Recently, the Washington Post opined that the best way for the FCC to “regulate the Internet” was through a moderate approach, one which places limited authority in the Commission to address behavior that violates long-standing Net Neutrality practices.
The paper notes that Net Neutrality has been “a rule tacitly understood by Internet users and providers alike” for more than a decade. It then mildly rebukes the FCC’s proposal to reclassify broadband providers as common carriers – “a move [which] would be a serious step backwards,” in their view.
Within this context, the Post sees important compromise in the Google / Verizon legislative proposal, “especially its designation of the FCC as an adjudicatory body such as the Federal Trade Commission rather than one with intrusive regulatory authority.”
We have long been concerned about the FCC’s “intrusive regulatory authority.” One might have surmised that post-Comcast, the Agency would have gotten the proverbial “4-11” on this: If the FCC wants to regulate the Internet, it needs to get that authority from Congress; until then, nothing doing. But it did not. Instead, it has threatened to do indirectly what it could not do directly. The result is the same – i.e., regulation of the Internet. But the means are more nefarious – i.e., a Commission un-tethered to the rule of law.
The Google / Verizon proposal addresses this, if imperfectly. The two companies should be commended for their efforts to “solve” the supposed Net Neutrality “crisis.” As their proposal strongly suggests, it is right for Congress to play a more prominent role in this debate and remind the FCC of its merely supporting part in the creation of U.S. communications policy.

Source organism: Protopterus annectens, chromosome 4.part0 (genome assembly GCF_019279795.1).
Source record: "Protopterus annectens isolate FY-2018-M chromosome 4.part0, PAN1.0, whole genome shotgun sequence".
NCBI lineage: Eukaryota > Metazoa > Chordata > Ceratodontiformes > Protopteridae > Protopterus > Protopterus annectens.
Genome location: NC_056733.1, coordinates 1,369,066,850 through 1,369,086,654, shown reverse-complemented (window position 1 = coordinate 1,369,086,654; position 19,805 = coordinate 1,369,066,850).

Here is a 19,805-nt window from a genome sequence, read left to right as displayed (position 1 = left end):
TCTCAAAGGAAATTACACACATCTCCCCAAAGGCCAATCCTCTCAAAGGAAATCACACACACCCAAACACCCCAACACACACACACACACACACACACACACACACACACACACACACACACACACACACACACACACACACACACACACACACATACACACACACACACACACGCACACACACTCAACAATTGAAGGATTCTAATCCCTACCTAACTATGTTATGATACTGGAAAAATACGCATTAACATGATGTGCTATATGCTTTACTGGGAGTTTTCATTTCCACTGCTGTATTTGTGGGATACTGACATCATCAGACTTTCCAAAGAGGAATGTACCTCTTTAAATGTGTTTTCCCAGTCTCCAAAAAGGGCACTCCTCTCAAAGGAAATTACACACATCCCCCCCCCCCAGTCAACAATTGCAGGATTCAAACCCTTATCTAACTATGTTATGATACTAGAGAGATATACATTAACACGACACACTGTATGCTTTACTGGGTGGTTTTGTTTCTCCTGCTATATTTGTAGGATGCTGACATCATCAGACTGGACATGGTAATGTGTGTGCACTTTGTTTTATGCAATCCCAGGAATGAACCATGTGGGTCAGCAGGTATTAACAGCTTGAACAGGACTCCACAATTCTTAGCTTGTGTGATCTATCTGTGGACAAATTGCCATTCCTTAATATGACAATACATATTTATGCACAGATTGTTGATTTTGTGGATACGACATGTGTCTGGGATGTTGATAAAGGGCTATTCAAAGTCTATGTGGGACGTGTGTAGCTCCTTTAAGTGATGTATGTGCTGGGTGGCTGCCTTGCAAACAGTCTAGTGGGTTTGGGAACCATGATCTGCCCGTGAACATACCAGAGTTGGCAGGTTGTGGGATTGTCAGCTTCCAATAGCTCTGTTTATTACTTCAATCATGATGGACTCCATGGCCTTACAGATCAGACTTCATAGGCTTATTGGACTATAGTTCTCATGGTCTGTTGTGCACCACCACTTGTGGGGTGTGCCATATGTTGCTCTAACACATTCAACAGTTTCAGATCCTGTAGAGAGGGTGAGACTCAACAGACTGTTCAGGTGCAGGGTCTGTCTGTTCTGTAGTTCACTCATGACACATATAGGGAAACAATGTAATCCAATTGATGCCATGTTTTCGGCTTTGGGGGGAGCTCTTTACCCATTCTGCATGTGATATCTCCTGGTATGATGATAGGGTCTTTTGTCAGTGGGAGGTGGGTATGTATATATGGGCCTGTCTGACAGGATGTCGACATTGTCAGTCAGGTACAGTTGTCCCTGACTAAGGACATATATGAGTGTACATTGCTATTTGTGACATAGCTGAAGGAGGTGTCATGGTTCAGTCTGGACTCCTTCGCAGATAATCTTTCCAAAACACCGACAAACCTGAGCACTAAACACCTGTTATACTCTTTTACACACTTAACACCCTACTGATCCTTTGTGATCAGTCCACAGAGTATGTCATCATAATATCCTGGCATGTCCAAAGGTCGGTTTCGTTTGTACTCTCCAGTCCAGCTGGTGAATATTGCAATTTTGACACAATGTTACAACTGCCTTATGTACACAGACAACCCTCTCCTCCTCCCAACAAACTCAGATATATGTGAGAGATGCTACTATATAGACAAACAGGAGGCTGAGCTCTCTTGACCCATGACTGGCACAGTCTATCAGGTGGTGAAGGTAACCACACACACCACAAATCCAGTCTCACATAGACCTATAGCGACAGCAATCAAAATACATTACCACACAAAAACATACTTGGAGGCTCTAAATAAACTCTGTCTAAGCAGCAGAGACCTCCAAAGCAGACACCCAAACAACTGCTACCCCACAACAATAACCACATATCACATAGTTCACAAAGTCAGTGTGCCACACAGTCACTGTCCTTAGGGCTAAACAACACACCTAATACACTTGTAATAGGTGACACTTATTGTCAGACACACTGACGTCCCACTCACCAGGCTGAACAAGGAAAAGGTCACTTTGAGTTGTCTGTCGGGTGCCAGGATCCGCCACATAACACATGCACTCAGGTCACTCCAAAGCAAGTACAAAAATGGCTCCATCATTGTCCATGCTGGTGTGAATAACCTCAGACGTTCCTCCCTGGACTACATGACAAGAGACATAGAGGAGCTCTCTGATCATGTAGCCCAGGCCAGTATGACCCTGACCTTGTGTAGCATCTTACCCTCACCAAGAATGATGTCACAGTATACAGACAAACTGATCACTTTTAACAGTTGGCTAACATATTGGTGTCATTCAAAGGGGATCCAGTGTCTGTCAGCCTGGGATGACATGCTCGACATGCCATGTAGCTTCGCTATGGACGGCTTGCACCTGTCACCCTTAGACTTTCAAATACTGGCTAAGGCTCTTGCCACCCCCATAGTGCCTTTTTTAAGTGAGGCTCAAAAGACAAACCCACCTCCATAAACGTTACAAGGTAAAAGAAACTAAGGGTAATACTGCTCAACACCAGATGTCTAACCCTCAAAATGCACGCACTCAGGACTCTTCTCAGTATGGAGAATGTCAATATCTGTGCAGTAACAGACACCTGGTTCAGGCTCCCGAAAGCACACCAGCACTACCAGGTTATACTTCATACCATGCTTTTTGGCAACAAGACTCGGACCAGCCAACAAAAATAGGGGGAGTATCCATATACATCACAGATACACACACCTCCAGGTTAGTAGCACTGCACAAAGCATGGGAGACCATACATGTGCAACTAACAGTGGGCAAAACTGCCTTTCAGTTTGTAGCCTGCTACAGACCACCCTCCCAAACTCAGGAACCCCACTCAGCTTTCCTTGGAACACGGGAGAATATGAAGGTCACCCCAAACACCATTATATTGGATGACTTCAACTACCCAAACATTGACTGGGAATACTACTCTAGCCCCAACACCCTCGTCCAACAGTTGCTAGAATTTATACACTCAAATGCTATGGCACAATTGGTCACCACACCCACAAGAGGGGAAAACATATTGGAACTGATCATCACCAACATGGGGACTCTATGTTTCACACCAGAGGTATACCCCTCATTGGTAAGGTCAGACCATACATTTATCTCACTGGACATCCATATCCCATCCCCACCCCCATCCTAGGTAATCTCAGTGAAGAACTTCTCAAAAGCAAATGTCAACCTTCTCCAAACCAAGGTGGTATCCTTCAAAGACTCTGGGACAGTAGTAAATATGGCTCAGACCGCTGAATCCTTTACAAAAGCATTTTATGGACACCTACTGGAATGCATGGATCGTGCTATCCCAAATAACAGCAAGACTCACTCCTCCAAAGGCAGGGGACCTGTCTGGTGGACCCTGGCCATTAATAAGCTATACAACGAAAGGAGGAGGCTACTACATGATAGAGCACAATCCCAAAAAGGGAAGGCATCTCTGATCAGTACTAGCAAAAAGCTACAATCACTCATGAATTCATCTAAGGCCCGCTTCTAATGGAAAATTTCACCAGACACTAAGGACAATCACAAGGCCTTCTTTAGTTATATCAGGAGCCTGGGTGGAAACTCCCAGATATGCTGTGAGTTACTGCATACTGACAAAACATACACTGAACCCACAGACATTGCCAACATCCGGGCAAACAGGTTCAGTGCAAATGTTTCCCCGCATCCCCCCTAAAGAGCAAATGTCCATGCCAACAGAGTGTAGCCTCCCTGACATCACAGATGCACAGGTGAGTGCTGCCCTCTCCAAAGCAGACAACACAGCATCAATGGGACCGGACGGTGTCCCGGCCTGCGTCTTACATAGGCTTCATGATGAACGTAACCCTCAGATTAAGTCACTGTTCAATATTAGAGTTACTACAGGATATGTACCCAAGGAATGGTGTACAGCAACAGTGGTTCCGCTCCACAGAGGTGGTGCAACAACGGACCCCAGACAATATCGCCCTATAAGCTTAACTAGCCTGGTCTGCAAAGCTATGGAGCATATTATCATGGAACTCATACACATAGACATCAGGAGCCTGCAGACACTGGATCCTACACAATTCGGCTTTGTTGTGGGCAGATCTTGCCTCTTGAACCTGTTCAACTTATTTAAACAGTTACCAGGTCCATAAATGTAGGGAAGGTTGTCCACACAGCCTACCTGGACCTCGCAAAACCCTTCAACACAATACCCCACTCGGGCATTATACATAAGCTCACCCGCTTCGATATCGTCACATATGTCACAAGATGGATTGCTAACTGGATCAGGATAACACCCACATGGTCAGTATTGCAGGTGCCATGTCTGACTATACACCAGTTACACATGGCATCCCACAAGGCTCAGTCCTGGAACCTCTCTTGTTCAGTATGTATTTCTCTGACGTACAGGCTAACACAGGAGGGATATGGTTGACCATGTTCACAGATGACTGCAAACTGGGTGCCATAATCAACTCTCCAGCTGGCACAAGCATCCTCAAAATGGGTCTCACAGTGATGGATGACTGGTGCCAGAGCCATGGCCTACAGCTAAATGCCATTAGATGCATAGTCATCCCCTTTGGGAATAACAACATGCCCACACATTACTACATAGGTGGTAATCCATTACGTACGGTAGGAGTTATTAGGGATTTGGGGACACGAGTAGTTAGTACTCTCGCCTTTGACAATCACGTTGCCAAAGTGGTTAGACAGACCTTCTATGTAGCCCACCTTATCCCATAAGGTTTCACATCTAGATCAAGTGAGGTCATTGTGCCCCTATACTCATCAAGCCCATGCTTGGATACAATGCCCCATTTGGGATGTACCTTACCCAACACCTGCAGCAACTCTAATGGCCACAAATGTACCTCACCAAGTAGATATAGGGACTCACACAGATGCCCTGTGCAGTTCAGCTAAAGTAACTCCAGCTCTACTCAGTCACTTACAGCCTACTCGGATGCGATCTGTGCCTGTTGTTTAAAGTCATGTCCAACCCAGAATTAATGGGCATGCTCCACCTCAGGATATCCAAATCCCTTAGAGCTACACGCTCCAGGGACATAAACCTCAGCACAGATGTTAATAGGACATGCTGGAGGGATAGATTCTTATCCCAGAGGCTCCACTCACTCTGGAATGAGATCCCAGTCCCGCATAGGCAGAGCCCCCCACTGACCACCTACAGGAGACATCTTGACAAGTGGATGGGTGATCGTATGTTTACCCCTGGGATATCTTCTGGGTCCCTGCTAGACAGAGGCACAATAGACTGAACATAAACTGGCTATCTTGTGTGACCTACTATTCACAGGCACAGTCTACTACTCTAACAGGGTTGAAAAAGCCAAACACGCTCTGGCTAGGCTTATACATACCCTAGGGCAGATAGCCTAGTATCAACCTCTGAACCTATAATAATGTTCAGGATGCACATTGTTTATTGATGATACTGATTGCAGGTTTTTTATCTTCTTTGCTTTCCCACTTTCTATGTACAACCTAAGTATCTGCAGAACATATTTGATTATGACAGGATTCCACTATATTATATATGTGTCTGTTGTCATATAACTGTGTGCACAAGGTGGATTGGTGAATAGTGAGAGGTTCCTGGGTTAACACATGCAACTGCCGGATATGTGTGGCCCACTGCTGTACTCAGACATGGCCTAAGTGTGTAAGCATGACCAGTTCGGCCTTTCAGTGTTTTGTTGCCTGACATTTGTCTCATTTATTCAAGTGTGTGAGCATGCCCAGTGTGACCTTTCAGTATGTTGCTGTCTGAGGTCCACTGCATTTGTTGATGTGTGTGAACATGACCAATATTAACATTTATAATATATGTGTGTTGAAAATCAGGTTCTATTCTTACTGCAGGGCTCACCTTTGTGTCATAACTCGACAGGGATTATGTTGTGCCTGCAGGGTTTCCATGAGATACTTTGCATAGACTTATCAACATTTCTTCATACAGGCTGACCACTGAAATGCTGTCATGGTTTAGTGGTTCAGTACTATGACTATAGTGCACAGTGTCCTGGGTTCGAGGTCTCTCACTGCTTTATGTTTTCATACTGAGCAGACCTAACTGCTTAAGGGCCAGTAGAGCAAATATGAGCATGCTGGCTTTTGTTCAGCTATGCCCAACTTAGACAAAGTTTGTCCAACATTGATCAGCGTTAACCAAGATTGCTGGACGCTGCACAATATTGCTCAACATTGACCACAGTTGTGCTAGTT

Though Google and Verizon once sat at opposite sides of the table, they are now partners. Because of this, they recognize that should the FCC’s reclassification efforts go forward, the Commission’s new power would present a serious obstacle to their growth. Moreover, not only would it harm them, it would harm their customers and the Internet ecosystem as well.
While one might quibble with some of the specific details – and we do – the instinct to keep arbitrary and capricious rulemaking out of the process and to protect core lines of business is entirely rational (and perhaps legally bound).
The main concern for “free-marketers” is the legislative tactic itself.
For us it says, “Hey, aspects of the broadband market are broken and demand protecting by law, through some form of regulation.” But, from our vantage point, none is needed. The Internet works. How, you may ask? Well, the advance of transmission technology and technological tools; marketplace guidance / economic signals; consumer education / transparency tools; industry best practices; and present authority to address competitive malfeasance – these all bake-in Net Neutrality principles to the benefit of the ecosystem.
We agree that Congress should be involved in this important matter. But instead of it granting new authority to the FCC “to regulate the Internet,” Congress should be working to remove 19th-Century regulations that hold the broadband Internet back from innovating for Americans. Thus, if there’s an overarching sticking point to the Google / Verizon proposal, it is its call for Congress to add power to the FCC’s hand, something that we know is neither warranted nor desirable.